The joys of having a low pay

One of the joys I experience with working in the Church is the low pay. Now, hold on a moment, you say, how can low pay ever equal to joy? Doesn’t more money mean more freedom?

Not necessarily. Having a higher salary often means having higher expenses, more bills to pay, and often a greater degree of dissatisfaction and stress in life. This is true for most people, but not all.

If you can remember the time before you started working, your expenses were probably lower back then. What happened after you started getting paid? You probably splurged your first pay on buying all the things you were not able to buy before. Most of us would probably think that this is a one-off thing, but if you look at your expenses before and after you started working, you will find that working actually increases your expenses.

Naturally then, every time we receive a raise in our pay, our expenses increase correspondingly, because we are now able to afford something we could not afford before. Be frank. How many of you actually save all the money you get from a raise, rather than spend it?

Very few, I’ll wager.

Recently, Nutella and I have been attending Marriage Preparation Course, and one of the things that we would like to have in future is a single-income family. We believe very much in having a parent at home bringing up the kids, rather than leaving them with someone else. When I told this to some people, their immediate reaction was to shake their heard and say, “That’s not possible.”

I read in The New Paper recently about a family of four in Singapore that survives on a single monthly income of $750. If they can do it, I’m sure we can too.

Another thing I learnt recently is that having a dual-income family might actually cost the family more. Now, hold on, you say, how can having a dual incomes cost the family more than a single income?

For one thing, having dual incomes means that both parents are working and at the end of the day, they will be tired and tend to opt to eat out more, or to consume convenience items. If you’ve ever compared the price of instant noodles to the price of fresh noodles, especially in terms of volume, you’d know.

Or take for example, this huge watermelon I bought from NTUC last night. This watermelon cost $2.50, and I sliced it up into 36 slices. If sold at a food court for $0.40 per slice, it would come to $14.40! That’s how much you pay for a watermelon that size at the food court, if it were all sliced and chilled for you.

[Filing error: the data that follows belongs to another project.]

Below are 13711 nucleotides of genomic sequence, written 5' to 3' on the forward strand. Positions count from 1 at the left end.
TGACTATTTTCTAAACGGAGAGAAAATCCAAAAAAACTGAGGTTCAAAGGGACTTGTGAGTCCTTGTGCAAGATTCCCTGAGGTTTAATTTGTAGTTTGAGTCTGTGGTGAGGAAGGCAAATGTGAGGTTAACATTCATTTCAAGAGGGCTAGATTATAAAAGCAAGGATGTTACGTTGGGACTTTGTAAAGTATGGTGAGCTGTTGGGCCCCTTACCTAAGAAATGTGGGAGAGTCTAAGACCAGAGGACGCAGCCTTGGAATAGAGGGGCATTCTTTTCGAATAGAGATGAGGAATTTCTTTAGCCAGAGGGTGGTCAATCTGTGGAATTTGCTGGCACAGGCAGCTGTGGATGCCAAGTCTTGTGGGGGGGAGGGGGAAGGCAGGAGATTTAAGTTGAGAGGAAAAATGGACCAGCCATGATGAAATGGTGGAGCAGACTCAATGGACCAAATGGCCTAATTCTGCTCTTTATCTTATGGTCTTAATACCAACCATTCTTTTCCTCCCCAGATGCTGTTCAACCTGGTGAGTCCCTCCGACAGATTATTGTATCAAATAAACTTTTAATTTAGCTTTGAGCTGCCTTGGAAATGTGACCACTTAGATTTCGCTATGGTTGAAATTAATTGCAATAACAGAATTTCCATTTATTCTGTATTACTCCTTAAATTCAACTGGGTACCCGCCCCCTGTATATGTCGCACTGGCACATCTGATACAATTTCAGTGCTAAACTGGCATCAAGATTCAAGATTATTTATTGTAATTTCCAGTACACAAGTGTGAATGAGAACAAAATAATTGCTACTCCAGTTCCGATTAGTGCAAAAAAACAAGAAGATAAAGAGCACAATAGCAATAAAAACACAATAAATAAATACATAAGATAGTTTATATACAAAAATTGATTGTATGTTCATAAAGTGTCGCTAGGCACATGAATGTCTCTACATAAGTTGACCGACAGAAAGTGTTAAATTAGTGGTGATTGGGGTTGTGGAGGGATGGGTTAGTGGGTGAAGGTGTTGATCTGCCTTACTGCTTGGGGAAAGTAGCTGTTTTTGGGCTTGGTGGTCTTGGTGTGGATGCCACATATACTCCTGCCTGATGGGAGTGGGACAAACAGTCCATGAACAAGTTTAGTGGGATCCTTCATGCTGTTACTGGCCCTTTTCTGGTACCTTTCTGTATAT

Another example is rice. A 5 kg bag of rice costs about $7. Think of how much rice you could cook at home with that, compared to the food you buy outside!

Hence, home-cooked food is one great way to cut costs. Put this together with the cost of other convenience items, and you will find that having dual incomes could really be costing your family more! And this is just in terms of income, which is replaceable. What is irreplaceable is the time spent with the children. How many parents wish that they could have spent more time with their children instead of at work? How many children have grown up dysfunctional because their parents weren’t home when they grew up?

It is society and our modern culture that tells us that it is not possible to have a single income family. It is society that tells us that in order to be happy, we must have more things. But has having more things made you a happier person or a more unhappy person?

Having more things rarely makes us happier people, because there will always be someone who has more things than you do… and the society who tells you that having more things will make you happier is the same society that emphasizes what you do not have… and the same society will tell you that if you want to be really happy, you have got to get that new iPod, that new iPhone, that wide-screen TV, that home entertainment set, that SUV, that 5-room flat, etc.

How does this relate to the joy of having a low pay, you might ask? Well, one thing that having a low pay has taught me is to keep my expenses low. It’s easier to be contented with what I have, and it’s easier to give up luxuries. Some time last year, I gave up sleeping with air-conditioning to help save on electrical usage.

Another joy of having a low pay is increased creativity. Increased creativity in terms of how to cut costs as well as to generate income in other ways. For instance, I am able to spend time writing books, whereas if I were in a higher paying job, I would have greater responsibilities and have to spend more time at work, not to mention additional stress, so where got time to write books?

In my line of work, I come across many people who wish that they had more time and energy to do the things that they really want. One of the things that I’m exploring now is to find sources of passive income that will meet my expenses, so that I need not rely on my salary to do the things that I really want to do.

Don’t get me wrong; I love my work, and I want to earn enough through passive income so that I do not have to work for pay, but work simply because I love it. That’s one of my dreams. My other dream is to have both Nutella and I stay home and bring up the kids together. While this might not be as realistic, it is nonetheless a dream that is worth working towards. How we can do this is by having assets that deliver sufficient cashflow each month to pay for all our expenses.

How do we do that? Well, time for creative juices to start flowing!

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